Washington Supreme Court Hears Oral Argument in Case That Allowed Insureds to Name Adjusters as Defendants in Bad Faith Actions
On February 26, 2019, the Washington Supreme Court heard oral arguments in Keodalah v. Allstate Ins. Co. and Tracey Smith. In this case, the Court of Appeals overturned the trial court’s dismissal of bad faith and Consumer Protection Act claims asserted directly against Tracey Smith, an adjuster for Allstate.
A link for the video recording of the oral argument is provided below:
A link for the briefing filed with the Supreme Court is provided below:
The issue to be addressed by the Supreme Court is whether the Keodalahs may plead a claim for bad faith and Consumer Protection Act violations directly against the Allstate adjuster, Tracey Smith. Since the Court of Appeals’ decision in Keodalah was published in March 2018, it has become common for insureds to name both the insurance company and the adjuster in lawsuits alleging bad faith claims handling. Over the last 11 months, the ability to name the insured in a bad faith lawsuit has given rise to a multitude of new issues that must be addressed in these suits. These issues include questions about insurance counsel representing the adjuster as well as the ability to avoid federal court diversity jurisdiction by naming a local adjuster as a defendant in a lawsuit.
At the oral argument hearing, Allstate and Ms. Smith asserted that the only potentially available claim against an adjuster would be based on the general good faith statute, RCW 48.01.030, and would require the Court to hold that this statute provided for an implied right of action under Washington’s test for implying such an action. They explained that an adjuster cannot be subject to a common law bad faith claim because there was no quasi-fiduciary relationship between an adjuster and insured. They then established that the good faith statute does not imply a right of action against an adjuster under the test.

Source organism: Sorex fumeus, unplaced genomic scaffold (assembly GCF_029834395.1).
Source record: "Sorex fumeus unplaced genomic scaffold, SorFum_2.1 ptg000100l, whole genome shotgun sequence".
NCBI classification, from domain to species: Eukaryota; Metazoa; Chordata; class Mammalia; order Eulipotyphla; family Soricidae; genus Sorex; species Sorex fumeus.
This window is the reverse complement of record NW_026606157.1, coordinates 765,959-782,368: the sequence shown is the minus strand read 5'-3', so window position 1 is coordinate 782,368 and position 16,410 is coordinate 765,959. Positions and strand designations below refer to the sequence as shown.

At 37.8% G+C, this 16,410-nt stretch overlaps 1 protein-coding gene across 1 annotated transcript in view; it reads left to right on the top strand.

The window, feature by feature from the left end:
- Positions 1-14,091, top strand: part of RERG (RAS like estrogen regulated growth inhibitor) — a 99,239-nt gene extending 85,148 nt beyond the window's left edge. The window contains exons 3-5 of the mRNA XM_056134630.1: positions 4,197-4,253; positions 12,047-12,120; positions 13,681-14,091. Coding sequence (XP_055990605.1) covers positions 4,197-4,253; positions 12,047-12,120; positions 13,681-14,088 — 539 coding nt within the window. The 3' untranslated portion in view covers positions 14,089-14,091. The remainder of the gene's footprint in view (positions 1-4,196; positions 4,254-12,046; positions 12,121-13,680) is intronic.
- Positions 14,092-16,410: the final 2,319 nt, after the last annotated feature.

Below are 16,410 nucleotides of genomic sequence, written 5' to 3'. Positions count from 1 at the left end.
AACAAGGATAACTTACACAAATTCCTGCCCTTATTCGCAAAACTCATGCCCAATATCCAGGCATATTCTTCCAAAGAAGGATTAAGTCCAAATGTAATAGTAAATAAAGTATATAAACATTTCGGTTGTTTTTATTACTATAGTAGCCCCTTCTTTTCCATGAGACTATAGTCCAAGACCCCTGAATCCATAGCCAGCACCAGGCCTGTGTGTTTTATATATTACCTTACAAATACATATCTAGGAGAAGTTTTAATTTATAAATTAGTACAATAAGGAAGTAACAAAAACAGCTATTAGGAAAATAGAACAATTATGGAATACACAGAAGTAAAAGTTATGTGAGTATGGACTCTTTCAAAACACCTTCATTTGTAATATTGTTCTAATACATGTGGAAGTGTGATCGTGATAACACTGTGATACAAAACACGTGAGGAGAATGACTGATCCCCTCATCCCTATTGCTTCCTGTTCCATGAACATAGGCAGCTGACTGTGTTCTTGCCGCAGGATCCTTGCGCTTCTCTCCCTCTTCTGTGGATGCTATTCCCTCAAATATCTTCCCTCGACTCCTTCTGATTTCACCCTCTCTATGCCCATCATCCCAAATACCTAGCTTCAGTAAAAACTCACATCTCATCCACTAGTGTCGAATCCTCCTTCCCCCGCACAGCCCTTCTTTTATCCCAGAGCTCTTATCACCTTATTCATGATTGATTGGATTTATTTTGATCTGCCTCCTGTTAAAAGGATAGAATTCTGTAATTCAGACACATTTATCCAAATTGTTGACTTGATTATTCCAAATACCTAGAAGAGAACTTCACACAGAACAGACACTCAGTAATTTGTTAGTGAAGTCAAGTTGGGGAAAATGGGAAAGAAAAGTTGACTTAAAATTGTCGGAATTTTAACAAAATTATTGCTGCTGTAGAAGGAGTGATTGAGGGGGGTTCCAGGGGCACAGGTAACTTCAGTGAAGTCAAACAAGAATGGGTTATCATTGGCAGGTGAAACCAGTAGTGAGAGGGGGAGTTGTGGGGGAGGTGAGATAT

In response, the insureds asserted that their claim was actually based on common law bad faith and the good faith statute provided the duty which applies to the adjuster for this claim. They then stated that recognizing a bad faith claim against an adjuster was necessary to prevent the insurance company from avoiding bad faith liability by asserting that its adjuster’s offending conduct was outside the scope of the adjuster’s authority and employment duties with the insurance company.
We expect the Supreme Court to publish its decision in this case within the next few months. The Supreme Court’s decision and its reasoning for reaching that decision will very likely have a substantial impact on how bad faith lawsuits are litigated for years to come.
If you have any questions about how the Keodalah case impacts the bad faith litigation landscape, please give us a call.